Additionally, review the lessons you’ve already learned, and try to decide if you can spot any motifs which could be employed against your opponent. For instance, if your opponent’s king is positioned in the back row and is trapped behind his pawns, this could open his vulnerability to the back-rank checkmate motif. When we practice different sets of moves in chess, we’re not necessarily learning them so we can employ them against that exact set of circumstances. We’re learning them to ensure that we can recognize them as they develop on the board, or even so that we can force those situations at will.
Calculate All Checks, Captures and Tempo-Moves
Steps 3 – 5 of the 5-step calculation process are bundled together here because they all fall into the same category of your analysis. You will be determining which type of move is best suited to the current layout of the board – whether you’re moving for a check, forcing your opponent to respond in a certain way, or even just forcing your opponent to waste their next move.
First, try to see if there are any immediate routes to check or even checkmate. You’ll be looking for vulnerabilities in your opponent’s king position, as well as which pieces are currently defending him. Determine if you have an immediate route to victory, or if you can use your move to put your opponent in check, or harass their king in another way.
If there are no routes to checking your opponent right off the bat, take a look at which moves you can use to force your opponent to respond in a certain way. Not all of these will be valuable – in fact in many cases most of them won’t be – but consideration of each possibility is important not only for practice but also to ensure that you’re not missing anything important. Try to see how your move will force your opponent to respond, as well as how your own move may leave your valuable pieces vulnerable to response from your opponent.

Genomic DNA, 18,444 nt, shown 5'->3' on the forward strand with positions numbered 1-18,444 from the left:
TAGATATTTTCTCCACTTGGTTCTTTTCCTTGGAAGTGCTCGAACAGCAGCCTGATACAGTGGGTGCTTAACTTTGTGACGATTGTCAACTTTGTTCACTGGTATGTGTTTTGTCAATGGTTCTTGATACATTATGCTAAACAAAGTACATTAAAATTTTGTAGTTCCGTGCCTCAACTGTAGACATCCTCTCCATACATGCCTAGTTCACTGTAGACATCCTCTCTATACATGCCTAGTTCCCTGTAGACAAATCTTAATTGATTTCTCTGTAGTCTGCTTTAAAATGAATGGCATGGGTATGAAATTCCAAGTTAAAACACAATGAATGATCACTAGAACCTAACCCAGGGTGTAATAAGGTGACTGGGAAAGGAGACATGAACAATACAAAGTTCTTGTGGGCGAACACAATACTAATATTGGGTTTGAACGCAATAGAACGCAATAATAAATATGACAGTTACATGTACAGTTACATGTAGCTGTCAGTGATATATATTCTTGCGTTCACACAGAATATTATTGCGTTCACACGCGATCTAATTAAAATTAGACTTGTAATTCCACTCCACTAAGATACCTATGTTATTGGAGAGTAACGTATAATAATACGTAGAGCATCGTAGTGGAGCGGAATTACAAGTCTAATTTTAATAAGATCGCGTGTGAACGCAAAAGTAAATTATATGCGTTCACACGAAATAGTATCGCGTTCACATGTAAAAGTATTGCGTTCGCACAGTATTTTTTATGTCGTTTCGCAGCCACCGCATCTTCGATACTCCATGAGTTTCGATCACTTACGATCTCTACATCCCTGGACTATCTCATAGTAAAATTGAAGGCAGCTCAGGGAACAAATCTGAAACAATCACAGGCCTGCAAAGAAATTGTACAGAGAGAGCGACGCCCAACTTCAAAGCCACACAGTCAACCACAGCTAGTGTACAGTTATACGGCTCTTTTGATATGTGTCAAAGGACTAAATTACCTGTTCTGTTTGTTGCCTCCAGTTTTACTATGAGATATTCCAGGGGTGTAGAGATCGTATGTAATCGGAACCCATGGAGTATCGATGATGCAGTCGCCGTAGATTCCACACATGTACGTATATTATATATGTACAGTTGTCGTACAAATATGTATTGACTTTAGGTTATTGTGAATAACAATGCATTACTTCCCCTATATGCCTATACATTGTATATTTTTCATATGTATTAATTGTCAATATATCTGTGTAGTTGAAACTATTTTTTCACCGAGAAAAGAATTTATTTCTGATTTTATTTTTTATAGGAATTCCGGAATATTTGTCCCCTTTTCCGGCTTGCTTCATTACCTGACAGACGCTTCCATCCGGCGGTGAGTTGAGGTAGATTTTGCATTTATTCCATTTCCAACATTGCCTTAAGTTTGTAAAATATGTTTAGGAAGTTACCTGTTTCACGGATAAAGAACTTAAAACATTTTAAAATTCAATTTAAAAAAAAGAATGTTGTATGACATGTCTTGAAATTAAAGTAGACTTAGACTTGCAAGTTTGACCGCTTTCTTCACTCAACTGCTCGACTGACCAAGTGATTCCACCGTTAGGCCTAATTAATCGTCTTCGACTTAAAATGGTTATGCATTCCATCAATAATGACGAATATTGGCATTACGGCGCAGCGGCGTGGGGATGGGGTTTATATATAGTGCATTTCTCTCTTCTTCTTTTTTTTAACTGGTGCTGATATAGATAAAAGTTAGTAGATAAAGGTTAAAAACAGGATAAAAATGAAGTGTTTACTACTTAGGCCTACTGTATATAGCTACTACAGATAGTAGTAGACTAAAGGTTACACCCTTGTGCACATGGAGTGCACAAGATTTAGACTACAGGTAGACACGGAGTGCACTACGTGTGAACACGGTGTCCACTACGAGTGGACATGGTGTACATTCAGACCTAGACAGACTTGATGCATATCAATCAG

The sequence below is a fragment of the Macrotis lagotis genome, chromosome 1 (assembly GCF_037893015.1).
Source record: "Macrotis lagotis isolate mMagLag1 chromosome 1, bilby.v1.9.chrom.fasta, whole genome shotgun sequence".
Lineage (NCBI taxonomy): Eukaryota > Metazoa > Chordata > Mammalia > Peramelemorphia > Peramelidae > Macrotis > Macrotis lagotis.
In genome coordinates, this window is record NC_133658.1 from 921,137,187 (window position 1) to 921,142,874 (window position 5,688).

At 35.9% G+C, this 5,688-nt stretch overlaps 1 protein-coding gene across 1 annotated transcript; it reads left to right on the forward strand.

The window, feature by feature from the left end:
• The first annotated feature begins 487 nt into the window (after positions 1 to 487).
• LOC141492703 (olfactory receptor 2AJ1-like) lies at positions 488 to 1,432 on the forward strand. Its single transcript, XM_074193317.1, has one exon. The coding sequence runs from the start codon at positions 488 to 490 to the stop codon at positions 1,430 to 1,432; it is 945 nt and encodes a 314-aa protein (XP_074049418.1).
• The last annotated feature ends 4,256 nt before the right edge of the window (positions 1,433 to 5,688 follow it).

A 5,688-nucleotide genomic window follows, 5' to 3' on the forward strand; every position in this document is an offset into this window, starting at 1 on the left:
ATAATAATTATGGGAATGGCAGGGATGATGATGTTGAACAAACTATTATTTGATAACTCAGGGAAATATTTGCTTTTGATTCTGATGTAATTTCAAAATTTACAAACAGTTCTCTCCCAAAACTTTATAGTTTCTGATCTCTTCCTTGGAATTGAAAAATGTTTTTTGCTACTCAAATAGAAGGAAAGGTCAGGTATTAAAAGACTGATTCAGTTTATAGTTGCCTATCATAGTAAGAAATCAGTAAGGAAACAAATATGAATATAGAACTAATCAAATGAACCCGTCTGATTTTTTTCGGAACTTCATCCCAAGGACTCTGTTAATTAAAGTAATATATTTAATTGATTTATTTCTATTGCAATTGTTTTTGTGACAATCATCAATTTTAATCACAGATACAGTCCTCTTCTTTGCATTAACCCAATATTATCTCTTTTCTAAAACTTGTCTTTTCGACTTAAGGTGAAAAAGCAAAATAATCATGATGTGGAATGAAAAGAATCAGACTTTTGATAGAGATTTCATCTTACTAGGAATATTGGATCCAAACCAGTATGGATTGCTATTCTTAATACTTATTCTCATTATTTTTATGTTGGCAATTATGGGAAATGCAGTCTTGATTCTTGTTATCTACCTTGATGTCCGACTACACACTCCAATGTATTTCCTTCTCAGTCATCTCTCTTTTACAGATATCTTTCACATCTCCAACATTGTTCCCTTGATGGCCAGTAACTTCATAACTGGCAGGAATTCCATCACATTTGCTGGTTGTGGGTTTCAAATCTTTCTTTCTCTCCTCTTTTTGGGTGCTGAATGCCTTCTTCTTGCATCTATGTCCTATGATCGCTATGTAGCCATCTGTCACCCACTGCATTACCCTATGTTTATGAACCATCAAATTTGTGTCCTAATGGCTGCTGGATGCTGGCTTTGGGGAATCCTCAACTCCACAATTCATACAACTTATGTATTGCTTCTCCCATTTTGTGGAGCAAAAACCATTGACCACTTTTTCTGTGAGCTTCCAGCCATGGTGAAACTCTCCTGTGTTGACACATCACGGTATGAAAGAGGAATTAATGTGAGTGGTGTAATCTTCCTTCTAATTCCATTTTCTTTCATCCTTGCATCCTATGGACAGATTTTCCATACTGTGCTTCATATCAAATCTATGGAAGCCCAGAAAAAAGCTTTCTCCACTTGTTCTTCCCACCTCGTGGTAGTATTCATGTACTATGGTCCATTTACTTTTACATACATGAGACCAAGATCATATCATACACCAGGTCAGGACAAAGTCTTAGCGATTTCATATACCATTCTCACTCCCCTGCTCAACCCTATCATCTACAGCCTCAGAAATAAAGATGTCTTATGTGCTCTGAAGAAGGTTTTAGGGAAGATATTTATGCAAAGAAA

Finally, you can analyze the board for tempo-moves. These force your opponent to effectively waste their turn, or in some cases even more than one turn. See if you can target one of your opponent’s high-value pieces and force them to move to protect it, or even to lose it. These moves can often result in a board layout which favors you more than your opponent.
After you have run through the steps discussed above, you will likely have come to a point where you can see one move which greatly outweighs other possibilities in terms of strategic value and risk to yourself. Though there will be situations where two or more moves hold similar values and risk assessments, the calculation process will at the very least help you narrow your choices down, and as you practice it will become more and more easy to slip into this line of thinking as you decide what your move should be.
It’s important to note that this part of your strategy will require practice – you can’t become a professional at calculation in just one game. Each move in each game you play will add to your calculation ability – both by giving you experience in how your opponent responds to your moves, as well as by helping you to recognize the different types of board layouts and motifs present at a given time.
To help you train this important skill, I’ve included calculation training exercises in the 10-Day Chess Challenge. Give it a try!